How to Cook Ham

Learn how to cook a ham that will dazzle at dinnertime. Whether you're a beginner or an expert, we've got step-by-step instructions for cooking a ham in the oven, plus information about the different types of ham. Get ready to make this year's holiday meal the best ever. Cooking ham has never been easier!

A juicy baked ham turns any gathering into a special occasion, and though a baked-ham entree looks elegant, it'€™s a snap to prepare. See our easy method to bake ham for a full-of-flavor meal the whole family will love.

Types of Ham

Ham is a cut of pork from the hind leg. While most hams at the grocery store are fully cooked, you do have choices when selecting a ham.

Bone-in: At least part of the leg or hip bone is still in place, which adds flavor during cooking. You can purchase a fully cooked whole ham, but the rump half (round, meatier end) or the shank portion (tapered and easier to carve) is plentiful enough for most occasions (a 5- to 6-pound ham makes 16 to 20 servings).

Boneless: All of the bones have been removed. The shape of the fully cooked ham is reformed, and the ham is wrapped or canned to hold the meat together. Some canned hams are formed from pieces of ham held together with a gelatin. Boneless hams are simple to slice.

Spiral-cut: Fully cooked bone-in or boneless ham presliced for easier serving. These often come with a glaze packet.

Water or brine added: Fully cooked ham injected with brine or with water added. The label on the ham will say if the ham has water or brine added.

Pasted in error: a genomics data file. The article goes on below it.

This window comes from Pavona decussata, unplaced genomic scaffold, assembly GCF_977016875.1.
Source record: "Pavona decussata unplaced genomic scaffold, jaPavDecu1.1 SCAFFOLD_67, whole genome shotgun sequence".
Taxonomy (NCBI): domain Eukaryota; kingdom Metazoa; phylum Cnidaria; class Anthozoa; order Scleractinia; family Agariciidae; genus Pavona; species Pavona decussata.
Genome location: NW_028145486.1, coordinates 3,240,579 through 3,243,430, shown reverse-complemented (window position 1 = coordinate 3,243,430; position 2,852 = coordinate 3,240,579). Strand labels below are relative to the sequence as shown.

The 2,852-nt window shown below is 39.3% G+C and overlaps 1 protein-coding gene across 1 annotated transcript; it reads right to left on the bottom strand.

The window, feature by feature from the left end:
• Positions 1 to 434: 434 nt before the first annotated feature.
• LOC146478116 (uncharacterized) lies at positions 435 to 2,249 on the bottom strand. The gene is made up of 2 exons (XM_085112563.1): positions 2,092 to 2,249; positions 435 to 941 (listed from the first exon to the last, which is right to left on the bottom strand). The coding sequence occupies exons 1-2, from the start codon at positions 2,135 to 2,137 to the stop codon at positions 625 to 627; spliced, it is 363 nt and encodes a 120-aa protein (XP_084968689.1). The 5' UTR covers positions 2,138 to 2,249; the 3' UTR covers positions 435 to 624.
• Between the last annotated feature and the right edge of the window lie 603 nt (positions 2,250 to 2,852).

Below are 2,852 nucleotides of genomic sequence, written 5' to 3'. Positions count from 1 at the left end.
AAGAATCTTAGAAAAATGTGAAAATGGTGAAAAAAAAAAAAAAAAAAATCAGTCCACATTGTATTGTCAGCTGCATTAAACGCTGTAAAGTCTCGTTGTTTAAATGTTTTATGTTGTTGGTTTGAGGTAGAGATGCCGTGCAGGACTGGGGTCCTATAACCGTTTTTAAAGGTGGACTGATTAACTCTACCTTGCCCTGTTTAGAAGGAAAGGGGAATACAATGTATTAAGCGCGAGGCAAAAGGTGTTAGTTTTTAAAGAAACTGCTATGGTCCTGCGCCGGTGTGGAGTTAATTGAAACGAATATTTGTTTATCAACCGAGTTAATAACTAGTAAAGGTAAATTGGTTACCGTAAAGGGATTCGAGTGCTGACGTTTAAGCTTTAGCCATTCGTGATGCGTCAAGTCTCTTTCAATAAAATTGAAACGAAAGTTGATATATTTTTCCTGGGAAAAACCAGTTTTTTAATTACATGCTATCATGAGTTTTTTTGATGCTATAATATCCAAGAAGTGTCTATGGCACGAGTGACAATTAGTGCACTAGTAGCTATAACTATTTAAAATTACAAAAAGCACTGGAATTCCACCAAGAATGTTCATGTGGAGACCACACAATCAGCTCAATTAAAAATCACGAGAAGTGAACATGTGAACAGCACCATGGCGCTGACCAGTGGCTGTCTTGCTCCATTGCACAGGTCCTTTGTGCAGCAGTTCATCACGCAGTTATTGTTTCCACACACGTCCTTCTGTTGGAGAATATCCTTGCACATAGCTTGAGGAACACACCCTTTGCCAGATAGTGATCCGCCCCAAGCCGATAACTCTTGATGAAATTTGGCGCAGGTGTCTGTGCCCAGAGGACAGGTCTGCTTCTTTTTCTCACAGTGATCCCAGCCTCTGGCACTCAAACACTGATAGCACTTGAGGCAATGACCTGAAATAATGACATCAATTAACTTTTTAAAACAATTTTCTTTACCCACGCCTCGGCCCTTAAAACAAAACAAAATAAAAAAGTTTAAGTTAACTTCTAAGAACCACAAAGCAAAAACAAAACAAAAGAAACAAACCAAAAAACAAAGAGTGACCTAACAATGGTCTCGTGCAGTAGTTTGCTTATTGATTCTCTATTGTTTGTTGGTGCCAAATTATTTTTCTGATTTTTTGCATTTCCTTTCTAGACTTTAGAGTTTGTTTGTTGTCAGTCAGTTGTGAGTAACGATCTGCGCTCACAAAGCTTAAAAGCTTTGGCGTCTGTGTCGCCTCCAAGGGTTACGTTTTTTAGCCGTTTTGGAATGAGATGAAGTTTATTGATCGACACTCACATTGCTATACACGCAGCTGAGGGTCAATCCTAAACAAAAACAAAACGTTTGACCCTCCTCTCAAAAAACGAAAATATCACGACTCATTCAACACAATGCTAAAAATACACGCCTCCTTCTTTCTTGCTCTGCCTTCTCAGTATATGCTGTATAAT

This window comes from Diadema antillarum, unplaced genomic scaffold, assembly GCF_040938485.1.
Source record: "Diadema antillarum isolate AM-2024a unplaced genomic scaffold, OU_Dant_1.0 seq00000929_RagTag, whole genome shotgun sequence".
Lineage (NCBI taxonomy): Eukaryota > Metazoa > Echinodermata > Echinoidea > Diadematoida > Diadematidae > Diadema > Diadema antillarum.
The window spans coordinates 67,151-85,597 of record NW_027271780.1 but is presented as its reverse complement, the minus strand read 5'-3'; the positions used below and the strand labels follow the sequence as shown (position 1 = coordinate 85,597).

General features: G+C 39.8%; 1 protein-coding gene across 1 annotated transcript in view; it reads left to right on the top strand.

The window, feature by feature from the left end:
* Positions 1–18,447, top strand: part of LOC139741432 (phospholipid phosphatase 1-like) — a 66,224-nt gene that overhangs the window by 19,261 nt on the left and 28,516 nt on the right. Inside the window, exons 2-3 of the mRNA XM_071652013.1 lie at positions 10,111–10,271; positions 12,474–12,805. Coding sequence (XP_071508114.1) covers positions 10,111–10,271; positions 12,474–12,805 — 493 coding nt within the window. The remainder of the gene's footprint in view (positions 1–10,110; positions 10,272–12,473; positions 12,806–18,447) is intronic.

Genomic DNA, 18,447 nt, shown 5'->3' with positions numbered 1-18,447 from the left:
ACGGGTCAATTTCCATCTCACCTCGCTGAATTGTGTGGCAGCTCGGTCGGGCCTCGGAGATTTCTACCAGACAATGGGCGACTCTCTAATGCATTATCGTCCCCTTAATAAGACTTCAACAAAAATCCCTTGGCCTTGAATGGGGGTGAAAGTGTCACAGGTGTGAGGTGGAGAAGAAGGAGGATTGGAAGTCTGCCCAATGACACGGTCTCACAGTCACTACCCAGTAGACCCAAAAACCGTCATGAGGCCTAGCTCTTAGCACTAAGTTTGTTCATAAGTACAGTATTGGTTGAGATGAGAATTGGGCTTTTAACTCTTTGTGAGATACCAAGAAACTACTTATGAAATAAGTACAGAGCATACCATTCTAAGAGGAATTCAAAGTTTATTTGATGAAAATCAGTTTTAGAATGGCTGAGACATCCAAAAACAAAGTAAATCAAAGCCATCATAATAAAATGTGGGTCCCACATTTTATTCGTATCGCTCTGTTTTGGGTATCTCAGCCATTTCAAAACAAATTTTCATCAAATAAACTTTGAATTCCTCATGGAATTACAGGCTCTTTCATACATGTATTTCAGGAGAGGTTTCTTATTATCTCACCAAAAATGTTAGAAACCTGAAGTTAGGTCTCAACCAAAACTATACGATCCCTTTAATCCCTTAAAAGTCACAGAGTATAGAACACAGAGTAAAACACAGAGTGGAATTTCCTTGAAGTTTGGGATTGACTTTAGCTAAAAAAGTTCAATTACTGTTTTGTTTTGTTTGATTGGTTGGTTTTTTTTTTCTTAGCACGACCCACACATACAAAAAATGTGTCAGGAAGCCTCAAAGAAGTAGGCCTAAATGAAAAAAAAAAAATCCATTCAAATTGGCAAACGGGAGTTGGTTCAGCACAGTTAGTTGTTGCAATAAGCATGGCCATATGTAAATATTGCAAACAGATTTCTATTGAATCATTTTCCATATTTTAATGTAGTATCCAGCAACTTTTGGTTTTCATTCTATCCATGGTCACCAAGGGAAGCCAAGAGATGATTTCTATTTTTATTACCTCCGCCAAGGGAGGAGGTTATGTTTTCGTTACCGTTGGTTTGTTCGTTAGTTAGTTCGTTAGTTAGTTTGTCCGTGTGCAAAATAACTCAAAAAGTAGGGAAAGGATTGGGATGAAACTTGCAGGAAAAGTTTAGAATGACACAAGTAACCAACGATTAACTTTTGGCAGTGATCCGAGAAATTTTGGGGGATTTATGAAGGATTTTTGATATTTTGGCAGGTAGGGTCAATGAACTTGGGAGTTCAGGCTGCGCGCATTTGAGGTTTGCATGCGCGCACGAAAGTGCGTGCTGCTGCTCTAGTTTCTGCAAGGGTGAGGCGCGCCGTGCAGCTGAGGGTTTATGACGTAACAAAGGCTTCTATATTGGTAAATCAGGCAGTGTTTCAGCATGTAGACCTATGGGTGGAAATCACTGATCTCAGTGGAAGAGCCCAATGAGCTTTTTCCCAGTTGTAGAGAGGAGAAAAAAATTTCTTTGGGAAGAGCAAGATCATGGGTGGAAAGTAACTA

Dry-cured: Surface of the ham is salted, and the ham is stored to let the salt penetrate it.

Ham steak: A slice from the center of a bone-in ham. This cut is ideal for when you want a smaller portion of ham and for cutting up and using in recipes.

Fresh ham: Unprocessed, uncooked ham. Most hams go through a curing process and are then called cured ham.

Country ham: Uncooked but cured, dried, and smoked, or unsmoked ham, such as the famous Smithfield ham from Virginia.

Buying and Storing Ham

When purchasing a cooked, cured ham, choose one that is firm and plump with rosy-pink meat. For a bone-in ham, such as a rump half or shank portion, figure about three entree servings per pound. For a boneless ham, plan on four to five servings per pound. Unless the label says otherwise, assume your ham needs to be refrigerated. A boneless, noncanned ham can be refrigerated for up to one week; shank and rump portions can be refrigerated for up to 2 weeks.

Tip: You may want to purchase extra ham so you will have leftovers for sandwiches, egg dishes, soups, salads, and casseroles.

Cooking a Ham in the Oven